USC Announces New Research Improving Bias in Police Lineups

Rebekah Sager
July 15, 2020 - 6:09 am
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    Scientists from the University of Southern California and other SoCal research facilities have found a new way to determine how a reliable an eyewitness is in choosing a suspected criminal from a police lineup. 

    The new data tests the abilities of a witness' memory, while also gauging bias by scoring a witness' based on comparing photos as opposed to the traditional lining up of suspects.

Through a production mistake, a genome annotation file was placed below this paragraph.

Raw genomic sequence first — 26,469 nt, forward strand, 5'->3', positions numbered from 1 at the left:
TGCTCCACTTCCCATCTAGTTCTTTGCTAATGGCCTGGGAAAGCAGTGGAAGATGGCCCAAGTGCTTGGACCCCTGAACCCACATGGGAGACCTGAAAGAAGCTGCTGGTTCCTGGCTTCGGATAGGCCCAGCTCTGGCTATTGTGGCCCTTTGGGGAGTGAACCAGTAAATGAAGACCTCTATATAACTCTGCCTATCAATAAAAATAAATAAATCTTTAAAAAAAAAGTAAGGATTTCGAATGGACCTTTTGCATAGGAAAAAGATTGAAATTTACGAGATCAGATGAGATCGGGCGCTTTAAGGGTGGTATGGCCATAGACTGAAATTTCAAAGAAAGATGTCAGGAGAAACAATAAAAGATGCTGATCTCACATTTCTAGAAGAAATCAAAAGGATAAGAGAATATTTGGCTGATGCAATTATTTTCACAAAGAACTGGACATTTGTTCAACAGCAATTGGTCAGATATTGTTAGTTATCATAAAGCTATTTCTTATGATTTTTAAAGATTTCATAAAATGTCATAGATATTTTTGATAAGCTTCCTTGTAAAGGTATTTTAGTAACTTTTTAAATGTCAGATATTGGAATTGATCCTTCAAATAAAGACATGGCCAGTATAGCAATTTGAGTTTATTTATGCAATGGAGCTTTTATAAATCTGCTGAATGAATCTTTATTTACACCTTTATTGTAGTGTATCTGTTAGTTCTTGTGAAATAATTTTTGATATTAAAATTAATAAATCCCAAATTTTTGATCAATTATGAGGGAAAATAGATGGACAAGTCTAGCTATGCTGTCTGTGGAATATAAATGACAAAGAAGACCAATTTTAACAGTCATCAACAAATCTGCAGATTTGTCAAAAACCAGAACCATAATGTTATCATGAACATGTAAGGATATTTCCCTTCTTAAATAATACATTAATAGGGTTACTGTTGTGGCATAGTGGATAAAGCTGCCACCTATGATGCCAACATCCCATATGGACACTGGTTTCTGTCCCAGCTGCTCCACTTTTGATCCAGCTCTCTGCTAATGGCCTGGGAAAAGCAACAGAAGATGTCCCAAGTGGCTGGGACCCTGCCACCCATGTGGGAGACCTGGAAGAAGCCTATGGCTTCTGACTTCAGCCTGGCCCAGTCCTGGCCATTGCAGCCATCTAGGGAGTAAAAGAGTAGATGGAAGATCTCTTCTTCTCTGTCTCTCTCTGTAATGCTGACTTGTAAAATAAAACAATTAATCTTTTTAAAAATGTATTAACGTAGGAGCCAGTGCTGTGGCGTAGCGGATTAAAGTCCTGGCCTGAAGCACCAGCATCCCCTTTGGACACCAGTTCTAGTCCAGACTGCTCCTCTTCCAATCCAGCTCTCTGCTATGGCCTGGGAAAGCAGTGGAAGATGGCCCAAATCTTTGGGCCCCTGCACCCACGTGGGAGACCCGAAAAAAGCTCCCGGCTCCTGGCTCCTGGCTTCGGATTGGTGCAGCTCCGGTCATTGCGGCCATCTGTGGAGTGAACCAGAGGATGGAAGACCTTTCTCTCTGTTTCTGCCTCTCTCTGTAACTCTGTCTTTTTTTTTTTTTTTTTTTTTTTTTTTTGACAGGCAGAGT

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    "Our new lineup method uncovers the structure of eyewitness memory, removes decision bias from the identification process, and quantifies the performance of individual witnesses,'' Sergei Gepshtein, an expert in perceptual psychology and neuroscience at the USC School of Cinematic Arts and a corresponding author of the study says. 

    "This study is a great example of using laboratory science to bring about criminal justice reform," Gepshtein said. "What's at stake is the confidence people have in their criminal justice system. People want the criminal justice system to use the best methods available for prosecuting crime," Gepshtein added.